Zhiyun Smooth Q Smartphone Gimbal – Part 1

Many imaging devices of both the still type (e.g. cameras, smartphones) and video (e.g. camcorders, smartphones too LOL) like to claim that they are stabilized, and feature mechanisms and technologies to reduce if not eliminate what’s commonly known as ‘camera shake’. Olympus of course has the very nifty five-axis optical stabilization technology that the company has continue to improve over its micro four-thirds cameras. For instance, their current top of the line model – the E-M1 Mark II – is able to fairly easily obtain sharp five-second exposures. And this fellow here was even able to hit 20 seconds!

Reducing shake seems also quite different between both types of imaging devices, and I reckon it’s harder when it comes to recording video than still images. The old Panasonic TM700 I’ve owned for almost 7.5 years now – and still working perfectly albeit that it’s covered now with all manner of dings and scratches – has superb optical stabilization for video. But it doesn’t do 4K resolution. All the videos we took in our last vacation were in 4K, and the Huawei Mate 9 was clearly struggling to stabilize the video footage. I reckon trying to reduce shake on crazy high-resolution videos require lots of sophisticated machinery that simply won’t fit into a smartphone form factor.

So and looking around. Apparently, there are fairly straight-forward gadgets that work on more or less the same premise and lets one capture stable videos on smartphones: you mount your smartphone on a three-axis electronic gimbal that tries to sense and buffer your most extreme wrist movements. The solutions have come from quite a few manufacturers – including crowdfunded projects – and typically cost several hundreds of dollars. The most expensive, and maybe also the one which is most effective in its job, is the DJI OSMO – and it costs a whopping SGD430. That’s a crazy amount of money to spend on a handphone accessory. Albeit a very useful one, but no way I’m going to pay for that kind of money.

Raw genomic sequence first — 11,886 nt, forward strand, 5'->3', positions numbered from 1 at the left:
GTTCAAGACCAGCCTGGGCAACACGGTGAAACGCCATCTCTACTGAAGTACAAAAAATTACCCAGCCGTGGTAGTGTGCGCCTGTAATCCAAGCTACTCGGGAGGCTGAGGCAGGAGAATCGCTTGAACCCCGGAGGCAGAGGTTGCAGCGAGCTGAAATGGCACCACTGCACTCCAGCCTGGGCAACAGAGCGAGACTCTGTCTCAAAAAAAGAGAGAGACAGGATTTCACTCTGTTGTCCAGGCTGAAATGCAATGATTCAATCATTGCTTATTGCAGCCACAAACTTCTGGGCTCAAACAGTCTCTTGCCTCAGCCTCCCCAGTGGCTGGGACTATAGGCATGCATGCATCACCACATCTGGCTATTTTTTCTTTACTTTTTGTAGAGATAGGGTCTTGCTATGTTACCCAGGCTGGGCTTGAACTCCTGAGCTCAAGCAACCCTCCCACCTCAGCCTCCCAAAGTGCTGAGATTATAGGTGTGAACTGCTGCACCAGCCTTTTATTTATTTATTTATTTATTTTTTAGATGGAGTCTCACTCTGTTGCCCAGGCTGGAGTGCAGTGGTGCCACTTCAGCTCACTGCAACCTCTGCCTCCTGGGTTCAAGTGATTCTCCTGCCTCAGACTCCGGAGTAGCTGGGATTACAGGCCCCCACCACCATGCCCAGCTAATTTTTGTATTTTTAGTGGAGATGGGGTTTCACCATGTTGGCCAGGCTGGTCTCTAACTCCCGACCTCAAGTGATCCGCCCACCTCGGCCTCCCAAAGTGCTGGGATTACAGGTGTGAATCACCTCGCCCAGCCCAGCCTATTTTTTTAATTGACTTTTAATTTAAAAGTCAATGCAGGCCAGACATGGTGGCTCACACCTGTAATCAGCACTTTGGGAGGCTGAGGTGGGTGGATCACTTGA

Most other gimbals cost SGD250 and more too, but I found one from a Chinese manufacturer which costs substantially less – the Zhiyun Smooth-Q, and I picked it up for SGD178. The manufacturer also makes a number of other gimbals, and the general consensus among reviewers in my pre-decision fact-finding is that:

It’s crazy cheap.

It’s reasonably well-built for the cheap price, but slightly lacking the premium build in some of the very pricey devices.

It offers nearly all the features – e.g. object tracking, silent operation – you want in top-line devices, and even more impressive considering its very low asking price.

Some of the user documentation and interfaces might be in Chinese, but it can be forgiven because of it’s dirt-cheap price.

Have I already said that it’s crazy cheap?!

So, a few hours of watching YouTube reviews later, I picked one up from Lazada SG – and it was delivered in two working days after placing the order. A comment about this particular e-commerce company too: I’ve made a number of orders from this site for more than a year now, and am quite impressed with its reliability and speed of delivery.

Comes in a box that’s about as long as the device.

Opening the box reveals the gimbal, a user guide, a micro USB cable, and a carry strap. The carry case reminds me of a miniature guitar bag LOL.

The gimbal itself. Measures about 28cm from head to toe when set in a compact posture.

The phone-clamp. Perfect for smaller phones, and it just about barely fit the Samsung S8+ – sans case.

To be continued in a next post!

Leave a Reply

Your email address will not be published. Required fields are marked as *

*